“I wouldn’t describe it as left-wing,” the source said.
“I think that left/right stuff is really not relevant any more. What these policies are, is popular.”

The answer gives a telling insight into the way Corbyn’s top team hope to re-shape him as a populist insurgent.
It also has the benefit of being true, as our exclusive ComRes poll shows today.
Re-nationalising the railways is backed by 52% of voters, with 22% opposed .
Re-nationalising the energy market is supported by 49%, with 24% against.
And re-nationalising the Royal Mail is backed by 50% of voters, with 25% opposed.
Other popular policies include banning zero hours contracts - with 71% in favour - and new income taxes for people earning more than £80,000, which is backed by 65% of voters.
If this is 'Back to the 70s', as the right-wing press would have it, then it seems voters rather like the idea of selective time-travel.

The problem, however, is Corbyn himself.
Our poll found only 30% agree he should be given a fair chance at leading the country - while 56% say he would be a ‘disaster’ as Prime Minister.
The Labour leader has less than four weeks to turn that around.
He will start today on what is seen as his weakest subject – defence – with a major speech insisting he is “not a pacifist” and would go to war as a last resort.
His opponent Theresa May will be in the North East - her own tanks parked squarely on Labour’s lawn - to insist the Tories are now the only choice for “patriotic” voters.
We’ll be following all the developments through the day on our election live blog.

If you want to get in touch my email is and you can follow us @mirrorpolitics on Twitter.

Mirror Politics

There is a general consensus that Jeremy Corbyn's Labour Party is offering the electorate a genuinely popular programme in this Manifesto. I remember an account of a television programme that was told to me in the pub by two Momentum activists after the anti-Trump demonstration on Lemon Quay a

Friday 12 May 2017


I shall be producing a series of blogs during this General Election that focus on Jeremy Corbyn and his ideas and the campaigns against him - with links to the book that I have written which bears his name. Press this link here for more detail: 'The Road  to Corbyn' by Rob Donovan. This Introduction serves to open up a number of avenues of political thought and I shall end this series with a post after the nation's electorate has cast their votes and there has been time to make a considered analysis.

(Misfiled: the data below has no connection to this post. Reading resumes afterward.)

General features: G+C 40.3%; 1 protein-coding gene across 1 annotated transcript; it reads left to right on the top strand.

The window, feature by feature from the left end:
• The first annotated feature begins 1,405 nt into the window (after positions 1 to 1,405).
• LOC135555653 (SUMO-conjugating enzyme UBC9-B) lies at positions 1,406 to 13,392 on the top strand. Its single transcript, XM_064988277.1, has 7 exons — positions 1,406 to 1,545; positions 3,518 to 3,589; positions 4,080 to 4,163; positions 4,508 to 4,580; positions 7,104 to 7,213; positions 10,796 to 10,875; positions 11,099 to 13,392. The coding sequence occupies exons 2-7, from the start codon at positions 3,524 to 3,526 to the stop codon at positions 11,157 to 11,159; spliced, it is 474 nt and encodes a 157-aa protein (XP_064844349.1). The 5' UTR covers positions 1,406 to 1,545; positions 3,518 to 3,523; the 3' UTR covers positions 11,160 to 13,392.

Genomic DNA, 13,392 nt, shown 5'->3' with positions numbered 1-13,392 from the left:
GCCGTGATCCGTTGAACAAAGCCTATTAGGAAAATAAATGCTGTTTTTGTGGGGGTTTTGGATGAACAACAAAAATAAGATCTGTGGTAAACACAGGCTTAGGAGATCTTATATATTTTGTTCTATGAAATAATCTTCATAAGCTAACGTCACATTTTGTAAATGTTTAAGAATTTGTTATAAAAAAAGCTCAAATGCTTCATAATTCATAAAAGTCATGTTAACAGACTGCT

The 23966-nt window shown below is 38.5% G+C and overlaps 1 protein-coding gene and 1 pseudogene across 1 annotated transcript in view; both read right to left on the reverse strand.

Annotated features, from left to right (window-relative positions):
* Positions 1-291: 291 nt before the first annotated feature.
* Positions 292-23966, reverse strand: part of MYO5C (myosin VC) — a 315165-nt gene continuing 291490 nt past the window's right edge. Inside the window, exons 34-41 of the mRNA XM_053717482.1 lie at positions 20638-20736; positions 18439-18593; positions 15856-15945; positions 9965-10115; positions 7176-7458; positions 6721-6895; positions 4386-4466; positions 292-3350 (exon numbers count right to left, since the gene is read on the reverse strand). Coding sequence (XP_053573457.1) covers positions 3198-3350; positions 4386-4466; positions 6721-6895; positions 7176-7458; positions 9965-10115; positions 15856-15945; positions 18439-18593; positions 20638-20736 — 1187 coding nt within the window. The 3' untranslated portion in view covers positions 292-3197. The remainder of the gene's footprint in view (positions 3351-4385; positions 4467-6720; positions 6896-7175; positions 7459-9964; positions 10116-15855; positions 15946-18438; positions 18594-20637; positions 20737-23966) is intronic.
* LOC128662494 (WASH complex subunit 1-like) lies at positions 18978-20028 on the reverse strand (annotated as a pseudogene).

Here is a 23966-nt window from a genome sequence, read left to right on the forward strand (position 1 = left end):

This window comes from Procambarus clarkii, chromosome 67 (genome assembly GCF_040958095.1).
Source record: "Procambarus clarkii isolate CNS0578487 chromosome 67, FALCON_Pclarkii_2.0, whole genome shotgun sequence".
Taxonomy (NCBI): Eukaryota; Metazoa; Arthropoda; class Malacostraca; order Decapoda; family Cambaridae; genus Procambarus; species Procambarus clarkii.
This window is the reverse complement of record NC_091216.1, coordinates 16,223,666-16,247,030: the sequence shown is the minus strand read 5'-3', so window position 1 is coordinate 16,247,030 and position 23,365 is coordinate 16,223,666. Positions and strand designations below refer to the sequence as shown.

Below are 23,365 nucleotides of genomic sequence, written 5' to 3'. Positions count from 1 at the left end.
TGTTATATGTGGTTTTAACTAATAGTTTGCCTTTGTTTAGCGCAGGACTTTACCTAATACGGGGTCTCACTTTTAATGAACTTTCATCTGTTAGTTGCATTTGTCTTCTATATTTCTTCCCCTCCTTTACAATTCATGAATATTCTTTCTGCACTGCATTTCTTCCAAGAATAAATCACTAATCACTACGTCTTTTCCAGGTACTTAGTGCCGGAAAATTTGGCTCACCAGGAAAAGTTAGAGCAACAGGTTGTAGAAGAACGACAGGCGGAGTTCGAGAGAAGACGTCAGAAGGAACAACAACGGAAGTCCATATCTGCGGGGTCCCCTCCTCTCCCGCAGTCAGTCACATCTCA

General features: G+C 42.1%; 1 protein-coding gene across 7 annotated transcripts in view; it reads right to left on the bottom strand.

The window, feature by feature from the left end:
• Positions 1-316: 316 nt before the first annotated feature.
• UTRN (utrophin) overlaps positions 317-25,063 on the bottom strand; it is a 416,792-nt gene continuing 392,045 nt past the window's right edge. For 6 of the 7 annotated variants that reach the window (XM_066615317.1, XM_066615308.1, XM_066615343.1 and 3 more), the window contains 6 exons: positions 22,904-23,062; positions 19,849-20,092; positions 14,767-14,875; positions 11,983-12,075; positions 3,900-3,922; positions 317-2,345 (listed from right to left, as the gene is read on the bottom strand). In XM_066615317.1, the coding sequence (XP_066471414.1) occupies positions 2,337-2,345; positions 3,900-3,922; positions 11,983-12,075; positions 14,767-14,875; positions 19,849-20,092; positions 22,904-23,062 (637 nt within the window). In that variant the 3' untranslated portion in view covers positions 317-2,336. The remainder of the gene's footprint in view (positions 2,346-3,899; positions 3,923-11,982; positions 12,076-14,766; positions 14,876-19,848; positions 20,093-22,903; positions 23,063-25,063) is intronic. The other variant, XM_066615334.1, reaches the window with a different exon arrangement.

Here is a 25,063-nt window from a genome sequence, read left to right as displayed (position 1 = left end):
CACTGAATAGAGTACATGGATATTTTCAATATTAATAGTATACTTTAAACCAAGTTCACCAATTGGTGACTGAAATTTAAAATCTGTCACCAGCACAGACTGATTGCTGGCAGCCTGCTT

My book, published  at the end of August last year, less than nine months ago, was born out of anger and literary challenge.

My heart sank when Cameron pulled off the coalition agreement with the Lib Dems in 2010 and then passed the Fixed-Term Parliaments Act, virtually guaranteeing him five years to embed his destructive brand of Tory misrule. I began my collection of newsprint recording this Conservative vandalism and my understanding deepened. How could I best share my insights into the travesties that were unfolding year on year in this second decade of the 21st century? I was in no doubt that the damage was deliberate - and terminal for some. It would be an extraordinary political challenge to reverse this monstrous accumulation of measures designed to keep and augment wealth and power in the hands of the few at the expense of the many.

What a jolly good wheeze - this governing game is fun!
Austerity, as Jeremy Corbyn says, is a political choice not an economic necessity.  

Serendipity played its part. I had picked up from my bookshelf, to read at long last, John Bunyan's 'The Pilgrim's Progress'. I did not share the author's 17th century devotion to evangelical Christianity as a belief-system - but I was gripped by the power of his faith and the skill  he showed in weaving his narrative tale of a Pilgrim's journey through a troubled world in order to find understanding and salvation. Bunyan uses the figure of an Interpreter to help unfold the truths of the Christian religion. Well I could use a similar device to help communicate my sense of the political calamity that had befallen our nation and people. I could write a 21st century update of Bunyan's classic, creating a

Wednesday 3 May 2017


As some of you may know who have read my website - see this link - or who know me in person, I have a number of personae. It is no doubt true that my running persona has taken much of my focus since January 1 as I trained for my London marathon charity run that took place on Sunday. But the running has not been at the expense of the writing persona. Far from it. The biography of Jago Stone the artist has made considerable headway in that same time-frame - the first four months of 2017.